When the program launched in the fall semester, Brandeis University students involved with the program were assigned a mentor and attended monthly gatherings.

Jolecia Saunderson ‘24, a double major in African and African American Studies and Politics, joined the program for an opportunity to foster connection and empowerment with people of different ages with similar interests. She looked forward to connecting with her mentor and bonding with her ‘mentee.’

“There’s something powerful about sharing knowledge, experiences, and stories with others,” said Saunderson. “I’m grateful to have met inspiring people I can relate to at different stages of their lives.”


Fall closing ceremony

Brandeis students posed together during their final fall ceremony.

Each session focused on topics like leadership, mental health and financial literacy, with students meeting in a group discussion led by a variety of community leaders. “The racial wealth gap is not given enough visibility. When witnessing rapid gentrification back where I am from in Brooklyn I’m starting to see how this greatly impacts community members that have resided there for years,” said Saunderson. “These experiences further emphasized the importance of investing back into my community to protect the culture, love, and connection that lives there.”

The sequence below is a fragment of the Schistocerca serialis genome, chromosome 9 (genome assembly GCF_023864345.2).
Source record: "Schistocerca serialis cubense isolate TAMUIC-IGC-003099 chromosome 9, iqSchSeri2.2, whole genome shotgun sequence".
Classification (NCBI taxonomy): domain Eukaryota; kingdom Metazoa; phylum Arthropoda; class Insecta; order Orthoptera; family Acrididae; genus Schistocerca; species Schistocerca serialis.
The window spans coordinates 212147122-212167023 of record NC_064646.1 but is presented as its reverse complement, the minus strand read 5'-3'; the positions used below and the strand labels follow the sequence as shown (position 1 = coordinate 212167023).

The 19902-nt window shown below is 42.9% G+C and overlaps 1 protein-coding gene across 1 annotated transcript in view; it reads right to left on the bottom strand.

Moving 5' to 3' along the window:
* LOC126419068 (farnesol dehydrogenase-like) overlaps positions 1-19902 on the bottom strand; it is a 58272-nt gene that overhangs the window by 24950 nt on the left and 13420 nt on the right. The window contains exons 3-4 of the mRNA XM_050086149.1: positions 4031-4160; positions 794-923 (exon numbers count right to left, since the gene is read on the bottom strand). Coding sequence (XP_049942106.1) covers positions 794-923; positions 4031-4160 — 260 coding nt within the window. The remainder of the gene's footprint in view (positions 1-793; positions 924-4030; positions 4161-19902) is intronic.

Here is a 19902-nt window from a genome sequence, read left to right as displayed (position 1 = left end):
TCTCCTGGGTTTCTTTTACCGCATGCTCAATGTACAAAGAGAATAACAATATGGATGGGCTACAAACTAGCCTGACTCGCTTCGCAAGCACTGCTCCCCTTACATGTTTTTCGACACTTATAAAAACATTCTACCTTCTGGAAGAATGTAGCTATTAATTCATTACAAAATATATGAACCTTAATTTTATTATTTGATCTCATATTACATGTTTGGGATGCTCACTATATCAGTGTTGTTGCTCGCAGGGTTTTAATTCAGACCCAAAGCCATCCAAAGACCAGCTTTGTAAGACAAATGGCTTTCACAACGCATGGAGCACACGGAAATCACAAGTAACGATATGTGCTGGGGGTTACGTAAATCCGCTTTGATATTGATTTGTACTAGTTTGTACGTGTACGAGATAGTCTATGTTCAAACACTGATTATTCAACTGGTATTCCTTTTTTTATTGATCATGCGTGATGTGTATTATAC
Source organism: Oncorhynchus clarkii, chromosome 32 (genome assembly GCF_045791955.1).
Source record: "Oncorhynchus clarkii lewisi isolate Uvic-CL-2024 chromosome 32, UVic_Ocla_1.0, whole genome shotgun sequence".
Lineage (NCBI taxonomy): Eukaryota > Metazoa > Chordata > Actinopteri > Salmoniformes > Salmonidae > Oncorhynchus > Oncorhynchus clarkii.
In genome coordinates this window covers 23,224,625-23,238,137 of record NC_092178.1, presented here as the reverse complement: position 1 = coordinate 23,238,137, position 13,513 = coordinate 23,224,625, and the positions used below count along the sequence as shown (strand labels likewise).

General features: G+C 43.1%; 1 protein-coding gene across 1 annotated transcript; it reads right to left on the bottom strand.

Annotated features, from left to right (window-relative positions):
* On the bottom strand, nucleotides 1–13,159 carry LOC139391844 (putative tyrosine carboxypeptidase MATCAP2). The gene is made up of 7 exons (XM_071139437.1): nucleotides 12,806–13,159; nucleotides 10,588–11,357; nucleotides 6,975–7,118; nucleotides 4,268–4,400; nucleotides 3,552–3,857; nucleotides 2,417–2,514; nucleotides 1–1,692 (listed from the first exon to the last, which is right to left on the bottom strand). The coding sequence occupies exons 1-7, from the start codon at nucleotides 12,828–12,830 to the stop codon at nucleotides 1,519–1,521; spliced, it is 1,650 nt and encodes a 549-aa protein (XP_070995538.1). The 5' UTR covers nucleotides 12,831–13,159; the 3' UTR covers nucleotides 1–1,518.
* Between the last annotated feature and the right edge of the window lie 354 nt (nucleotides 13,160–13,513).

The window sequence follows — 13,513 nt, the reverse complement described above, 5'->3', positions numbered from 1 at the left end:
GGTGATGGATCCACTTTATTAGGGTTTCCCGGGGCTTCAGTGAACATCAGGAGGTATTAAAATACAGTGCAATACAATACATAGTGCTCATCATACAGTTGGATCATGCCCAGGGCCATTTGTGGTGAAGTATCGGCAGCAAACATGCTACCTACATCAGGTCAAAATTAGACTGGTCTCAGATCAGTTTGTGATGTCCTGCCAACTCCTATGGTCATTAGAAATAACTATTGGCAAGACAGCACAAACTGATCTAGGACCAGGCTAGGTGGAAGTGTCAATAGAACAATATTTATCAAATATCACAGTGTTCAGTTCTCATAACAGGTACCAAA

Aside from group discussions, each student was paired with a Brandeis alumni to meet with for one-on-one zoom sessions. Jolecia Saunderson was paired with Winnie Rugamba MA COEX ‘20, a graduate of the Heller School.